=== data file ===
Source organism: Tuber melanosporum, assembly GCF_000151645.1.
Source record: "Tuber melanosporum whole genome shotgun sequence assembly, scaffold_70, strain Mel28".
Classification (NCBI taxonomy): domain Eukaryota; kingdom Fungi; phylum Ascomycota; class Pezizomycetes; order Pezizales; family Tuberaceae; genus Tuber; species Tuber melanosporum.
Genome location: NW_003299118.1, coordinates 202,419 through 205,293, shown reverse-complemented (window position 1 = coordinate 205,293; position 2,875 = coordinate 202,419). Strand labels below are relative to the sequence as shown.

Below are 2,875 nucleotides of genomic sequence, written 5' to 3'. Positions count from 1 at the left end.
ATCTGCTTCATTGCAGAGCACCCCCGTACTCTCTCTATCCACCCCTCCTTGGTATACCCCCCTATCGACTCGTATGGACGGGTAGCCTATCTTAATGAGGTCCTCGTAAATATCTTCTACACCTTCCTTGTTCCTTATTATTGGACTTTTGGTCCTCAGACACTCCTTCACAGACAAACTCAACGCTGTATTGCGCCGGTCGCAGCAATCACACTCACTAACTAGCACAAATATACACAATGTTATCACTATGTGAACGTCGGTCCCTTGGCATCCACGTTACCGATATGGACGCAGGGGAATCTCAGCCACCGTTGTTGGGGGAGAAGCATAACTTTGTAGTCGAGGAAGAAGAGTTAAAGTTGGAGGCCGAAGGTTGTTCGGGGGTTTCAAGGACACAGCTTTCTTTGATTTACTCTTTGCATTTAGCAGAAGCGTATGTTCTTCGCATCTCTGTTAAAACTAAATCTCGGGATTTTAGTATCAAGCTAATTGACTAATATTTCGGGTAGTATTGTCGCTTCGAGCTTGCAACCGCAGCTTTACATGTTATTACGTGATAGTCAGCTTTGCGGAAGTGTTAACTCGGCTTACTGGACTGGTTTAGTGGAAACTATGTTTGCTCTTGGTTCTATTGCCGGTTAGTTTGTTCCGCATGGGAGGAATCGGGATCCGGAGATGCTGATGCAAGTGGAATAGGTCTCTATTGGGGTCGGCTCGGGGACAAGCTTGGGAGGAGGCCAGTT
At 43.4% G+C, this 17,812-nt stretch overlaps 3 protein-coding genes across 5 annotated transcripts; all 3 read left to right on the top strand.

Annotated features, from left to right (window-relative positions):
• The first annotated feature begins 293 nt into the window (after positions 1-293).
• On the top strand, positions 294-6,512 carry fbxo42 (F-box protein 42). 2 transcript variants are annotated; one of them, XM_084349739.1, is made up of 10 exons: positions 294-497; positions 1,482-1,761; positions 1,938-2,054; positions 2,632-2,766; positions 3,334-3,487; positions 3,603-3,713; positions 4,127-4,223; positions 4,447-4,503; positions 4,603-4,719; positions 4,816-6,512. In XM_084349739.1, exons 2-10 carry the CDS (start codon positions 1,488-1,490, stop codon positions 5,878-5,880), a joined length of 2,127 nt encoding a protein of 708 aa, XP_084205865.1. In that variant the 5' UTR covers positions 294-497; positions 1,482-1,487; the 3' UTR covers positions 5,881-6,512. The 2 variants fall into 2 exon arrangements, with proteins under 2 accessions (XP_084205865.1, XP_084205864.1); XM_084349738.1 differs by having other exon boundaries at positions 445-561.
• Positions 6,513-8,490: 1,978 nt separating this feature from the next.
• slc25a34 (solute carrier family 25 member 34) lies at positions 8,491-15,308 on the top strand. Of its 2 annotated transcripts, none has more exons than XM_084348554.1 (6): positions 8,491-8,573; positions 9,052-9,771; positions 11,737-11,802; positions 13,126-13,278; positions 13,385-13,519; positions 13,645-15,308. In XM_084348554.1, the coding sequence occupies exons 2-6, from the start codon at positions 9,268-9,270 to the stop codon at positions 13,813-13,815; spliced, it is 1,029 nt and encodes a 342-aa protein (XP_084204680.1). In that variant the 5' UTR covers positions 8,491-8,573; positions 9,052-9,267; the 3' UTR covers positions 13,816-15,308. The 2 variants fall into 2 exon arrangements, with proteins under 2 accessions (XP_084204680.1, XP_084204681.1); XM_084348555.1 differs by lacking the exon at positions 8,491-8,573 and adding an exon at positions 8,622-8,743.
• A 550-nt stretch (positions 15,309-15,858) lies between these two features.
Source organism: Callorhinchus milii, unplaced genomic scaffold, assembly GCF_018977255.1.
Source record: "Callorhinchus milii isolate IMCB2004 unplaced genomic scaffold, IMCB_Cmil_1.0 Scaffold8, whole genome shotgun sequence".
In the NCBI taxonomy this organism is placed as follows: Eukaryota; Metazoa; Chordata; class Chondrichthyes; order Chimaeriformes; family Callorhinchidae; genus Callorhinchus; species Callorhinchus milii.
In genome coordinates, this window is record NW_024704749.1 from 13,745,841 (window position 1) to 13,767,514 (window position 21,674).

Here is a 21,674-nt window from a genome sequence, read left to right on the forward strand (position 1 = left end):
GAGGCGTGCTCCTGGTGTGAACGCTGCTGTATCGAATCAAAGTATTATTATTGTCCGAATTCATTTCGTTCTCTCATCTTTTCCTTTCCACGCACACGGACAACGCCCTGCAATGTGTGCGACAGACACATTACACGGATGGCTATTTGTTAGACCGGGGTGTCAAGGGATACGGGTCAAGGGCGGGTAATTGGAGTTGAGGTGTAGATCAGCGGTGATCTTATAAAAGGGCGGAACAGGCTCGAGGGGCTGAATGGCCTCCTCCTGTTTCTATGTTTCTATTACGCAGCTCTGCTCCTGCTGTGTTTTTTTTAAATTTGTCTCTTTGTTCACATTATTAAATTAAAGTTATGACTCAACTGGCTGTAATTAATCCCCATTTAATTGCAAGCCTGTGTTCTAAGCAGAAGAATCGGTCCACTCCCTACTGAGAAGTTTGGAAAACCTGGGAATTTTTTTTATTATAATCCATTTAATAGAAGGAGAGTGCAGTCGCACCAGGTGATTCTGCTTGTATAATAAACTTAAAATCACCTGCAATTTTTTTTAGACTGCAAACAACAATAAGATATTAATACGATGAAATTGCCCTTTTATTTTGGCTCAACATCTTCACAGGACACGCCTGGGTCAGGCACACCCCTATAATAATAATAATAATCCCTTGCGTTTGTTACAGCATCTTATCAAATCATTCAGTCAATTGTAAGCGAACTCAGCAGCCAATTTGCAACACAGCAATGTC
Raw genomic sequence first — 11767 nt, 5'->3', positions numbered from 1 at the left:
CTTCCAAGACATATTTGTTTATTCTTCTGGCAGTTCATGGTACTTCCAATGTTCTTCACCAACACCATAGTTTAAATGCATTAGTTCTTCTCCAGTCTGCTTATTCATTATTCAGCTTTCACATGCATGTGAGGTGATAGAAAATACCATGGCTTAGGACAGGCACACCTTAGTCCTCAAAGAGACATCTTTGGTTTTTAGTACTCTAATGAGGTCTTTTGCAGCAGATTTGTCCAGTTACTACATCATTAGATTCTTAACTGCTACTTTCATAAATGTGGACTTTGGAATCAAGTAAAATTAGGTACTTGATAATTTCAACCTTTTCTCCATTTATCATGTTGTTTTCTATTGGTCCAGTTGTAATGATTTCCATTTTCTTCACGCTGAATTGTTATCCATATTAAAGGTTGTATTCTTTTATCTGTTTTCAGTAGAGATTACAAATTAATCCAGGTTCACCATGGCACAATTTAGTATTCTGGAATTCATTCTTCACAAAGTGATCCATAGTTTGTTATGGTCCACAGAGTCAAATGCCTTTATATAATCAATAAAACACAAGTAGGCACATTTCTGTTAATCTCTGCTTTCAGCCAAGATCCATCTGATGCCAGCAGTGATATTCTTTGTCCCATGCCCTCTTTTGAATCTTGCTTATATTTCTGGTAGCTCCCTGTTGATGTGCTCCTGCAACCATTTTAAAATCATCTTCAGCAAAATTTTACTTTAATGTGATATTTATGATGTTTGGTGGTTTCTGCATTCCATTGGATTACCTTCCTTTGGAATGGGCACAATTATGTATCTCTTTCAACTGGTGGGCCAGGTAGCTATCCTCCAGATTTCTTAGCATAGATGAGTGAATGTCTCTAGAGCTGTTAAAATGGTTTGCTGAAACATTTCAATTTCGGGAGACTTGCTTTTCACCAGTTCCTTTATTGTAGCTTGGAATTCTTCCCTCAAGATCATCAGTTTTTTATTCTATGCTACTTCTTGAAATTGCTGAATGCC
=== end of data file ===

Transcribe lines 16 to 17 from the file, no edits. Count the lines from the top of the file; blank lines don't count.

In the NCBI taxonomy this organism is placed as follows: Eukaryota; Metazoa; Chordata; class Chondrichthyes; order Chimaeriformes; family Callorhinchidae; genus Callorhinchus; species Callorhinchus milii.
In genome coordinates, this window is record NW_024704749.1 from 13,745,841 (window position 1) to 13,767,514 (window position 21,674).